Based on Daniel Wright's award-winning play "Colored Eggs", is a drama/comedy about life, loss and love among an eccentric group of characters whose lives intersect under less than ideal circumstances.
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George Monroe is a lonely and sad man. Divorced for ten years, he lives alone on the Southern California coast with his pet dog in the same run down shack he has lived in for twenty-five years, the shack which his father passed down to him. In the intervening years, ostentatious houses have sprung up around him. He's been at the same architectural firm for twenty years in a job he hates, which primarily consists of building scale models. On the day that he is fired from his job, he is diagnosed with an advanced case of terminal cancer, which he chooses not to disclose to his family. In many ways, this day is the happiest of his recent life in that he decides to spend what little time he has left doing what he really wants to do, namely build a house he can call his own to replace the shack. He also wants his rebellious sixteen year old son, Sam Monroe, to live with him for the summer, hopefully not only to help in the house construction, but for the two to reconnect as a family. ... Written by
Lindsay Lohan, who was 14 years old at the time of production/casting, was strongly considered for the role of Alyssa and even screen tested for it. While the filmmakers were impressed with Lohan, they ultimately gave Jena Malone the part, deciding they wanted someone a little bit older. See more »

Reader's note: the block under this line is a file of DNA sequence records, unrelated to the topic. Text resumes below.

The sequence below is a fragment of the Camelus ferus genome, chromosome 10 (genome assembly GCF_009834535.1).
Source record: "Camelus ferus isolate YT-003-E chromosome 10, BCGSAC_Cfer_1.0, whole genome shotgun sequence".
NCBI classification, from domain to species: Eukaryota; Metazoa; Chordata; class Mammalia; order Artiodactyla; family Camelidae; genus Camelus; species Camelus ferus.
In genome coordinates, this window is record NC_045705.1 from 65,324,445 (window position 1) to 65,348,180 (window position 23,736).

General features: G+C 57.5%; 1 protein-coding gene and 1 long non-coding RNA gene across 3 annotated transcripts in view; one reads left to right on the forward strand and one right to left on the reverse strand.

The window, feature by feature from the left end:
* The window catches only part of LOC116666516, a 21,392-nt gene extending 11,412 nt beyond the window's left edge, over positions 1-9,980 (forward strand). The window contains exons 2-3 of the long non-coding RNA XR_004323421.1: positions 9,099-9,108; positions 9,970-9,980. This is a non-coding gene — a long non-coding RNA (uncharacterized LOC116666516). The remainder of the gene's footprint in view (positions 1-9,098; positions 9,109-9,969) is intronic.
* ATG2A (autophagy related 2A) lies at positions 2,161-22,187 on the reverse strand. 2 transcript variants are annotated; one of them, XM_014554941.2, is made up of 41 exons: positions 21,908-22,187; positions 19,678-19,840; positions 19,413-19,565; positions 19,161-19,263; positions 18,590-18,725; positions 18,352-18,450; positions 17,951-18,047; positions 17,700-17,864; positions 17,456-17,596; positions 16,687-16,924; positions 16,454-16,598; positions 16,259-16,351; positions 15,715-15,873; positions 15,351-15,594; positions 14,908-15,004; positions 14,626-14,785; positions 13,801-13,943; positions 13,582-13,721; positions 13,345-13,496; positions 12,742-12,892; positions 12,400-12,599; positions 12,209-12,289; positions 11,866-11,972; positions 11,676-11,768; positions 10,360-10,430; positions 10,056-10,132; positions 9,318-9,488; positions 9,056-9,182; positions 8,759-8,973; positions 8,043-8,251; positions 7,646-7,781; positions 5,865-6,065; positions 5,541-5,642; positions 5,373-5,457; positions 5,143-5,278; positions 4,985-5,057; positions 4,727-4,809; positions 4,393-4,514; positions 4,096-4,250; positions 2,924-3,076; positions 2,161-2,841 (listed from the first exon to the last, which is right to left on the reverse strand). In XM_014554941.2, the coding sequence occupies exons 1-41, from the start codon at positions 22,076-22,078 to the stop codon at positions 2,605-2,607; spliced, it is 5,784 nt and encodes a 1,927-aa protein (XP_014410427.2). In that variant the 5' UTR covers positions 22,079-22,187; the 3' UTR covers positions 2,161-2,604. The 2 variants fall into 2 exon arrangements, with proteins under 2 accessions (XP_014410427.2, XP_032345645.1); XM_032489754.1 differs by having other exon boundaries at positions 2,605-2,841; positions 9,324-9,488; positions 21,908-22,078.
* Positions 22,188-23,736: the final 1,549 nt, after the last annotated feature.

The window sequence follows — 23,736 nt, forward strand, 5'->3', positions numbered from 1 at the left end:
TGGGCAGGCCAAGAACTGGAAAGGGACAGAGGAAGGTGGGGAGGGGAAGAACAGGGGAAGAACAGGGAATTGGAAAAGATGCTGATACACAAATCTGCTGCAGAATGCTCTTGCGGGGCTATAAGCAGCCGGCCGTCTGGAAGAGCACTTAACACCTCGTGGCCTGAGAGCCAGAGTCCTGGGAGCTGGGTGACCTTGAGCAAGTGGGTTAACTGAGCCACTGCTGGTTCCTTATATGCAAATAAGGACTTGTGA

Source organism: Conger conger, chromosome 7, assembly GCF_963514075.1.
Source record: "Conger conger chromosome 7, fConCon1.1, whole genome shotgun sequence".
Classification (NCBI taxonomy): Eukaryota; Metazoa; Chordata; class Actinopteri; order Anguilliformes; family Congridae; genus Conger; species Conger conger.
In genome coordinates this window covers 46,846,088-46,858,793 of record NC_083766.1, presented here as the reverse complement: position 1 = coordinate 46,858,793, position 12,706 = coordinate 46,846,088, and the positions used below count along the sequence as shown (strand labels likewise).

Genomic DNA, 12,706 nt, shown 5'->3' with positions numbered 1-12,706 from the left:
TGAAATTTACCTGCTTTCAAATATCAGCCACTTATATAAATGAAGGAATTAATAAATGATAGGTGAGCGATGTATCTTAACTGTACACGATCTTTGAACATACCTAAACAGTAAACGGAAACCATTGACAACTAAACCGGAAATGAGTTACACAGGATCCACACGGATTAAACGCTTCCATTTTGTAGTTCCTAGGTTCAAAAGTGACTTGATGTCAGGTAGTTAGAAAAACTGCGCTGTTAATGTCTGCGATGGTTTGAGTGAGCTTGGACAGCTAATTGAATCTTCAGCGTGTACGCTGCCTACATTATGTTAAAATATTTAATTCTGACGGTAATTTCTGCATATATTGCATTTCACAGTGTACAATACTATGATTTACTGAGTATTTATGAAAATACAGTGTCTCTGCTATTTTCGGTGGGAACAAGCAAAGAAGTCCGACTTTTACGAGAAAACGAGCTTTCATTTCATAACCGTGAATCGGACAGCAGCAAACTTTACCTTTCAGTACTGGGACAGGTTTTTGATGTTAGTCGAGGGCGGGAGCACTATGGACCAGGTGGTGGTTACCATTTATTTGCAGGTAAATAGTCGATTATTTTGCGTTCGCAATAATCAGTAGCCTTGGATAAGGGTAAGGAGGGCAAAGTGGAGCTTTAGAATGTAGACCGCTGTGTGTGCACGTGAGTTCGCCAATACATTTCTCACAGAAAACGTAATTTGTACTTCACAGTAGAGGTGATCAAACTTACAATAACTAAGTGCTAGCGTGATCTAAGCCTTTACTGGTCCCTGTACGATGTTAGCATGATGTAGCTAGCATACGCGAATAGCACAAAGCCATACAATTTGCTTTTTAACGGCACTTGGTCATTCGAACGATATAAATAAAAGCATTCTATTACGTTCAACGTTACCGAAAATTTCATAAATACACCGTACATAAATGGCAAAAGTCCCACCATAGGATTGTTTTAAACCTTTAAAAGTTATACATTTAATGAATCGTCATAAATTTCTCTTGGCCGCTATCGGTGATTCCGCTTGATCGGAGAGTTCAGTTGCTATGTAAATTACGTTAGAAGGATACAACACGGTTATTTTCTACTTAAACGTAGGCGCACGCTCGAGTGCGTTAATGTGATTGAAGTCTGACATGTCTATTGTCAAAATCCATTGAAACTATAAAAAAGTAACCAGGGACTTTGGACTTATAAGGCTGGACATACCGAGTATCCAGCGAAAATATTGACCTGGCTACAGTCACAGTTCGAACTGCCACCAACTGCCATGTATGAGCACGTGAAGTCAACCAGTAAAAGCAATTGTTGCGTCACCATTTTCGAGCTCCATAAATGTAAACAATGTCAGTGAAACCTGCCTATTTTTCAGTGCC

When Sam removes the stud from his chin, it leaves neither a hole nor a scar. See more »
Whats wrong with your back? Do you have to have surgery on it or what? Because those pills you are taking are for a lot of pain. And you seem to be going though them pretty quick, that's all
Your not still taking any,are you?
No. But i count them. In a sock isn't exactly new,you know.
I'm having a problem with cancer.
I don't know what that means. What kind of problem?
The kind where there isn't any answer.
I still don't know what it means.
Sam I wanted us to... You know ,spend a few months ...
[...] See more »
"Life as a House" is not an easy film to watch. Its story is piercingly poignant, sometimes depraved, and unbearably sad. If you insist on flashy amusements and naive happy endings in your films, this is not for you. If you are "real" though, about the dynamics of our troubled lives, then it is for you. And if you are sensitive, then this is a film you can only watch about once a year.
It is well written, directed, and acted, especially by Kevin Kline and Kristin Scott Thomas. Hayden Christensen gives us the same believable anger, sullenness and pathos as his Anakin Skywalker character did in Episode II; maybe better. He makes a good troubled teen. And Jena Malone is good with the script she is dealt.
I'd recommend this film to anyone.
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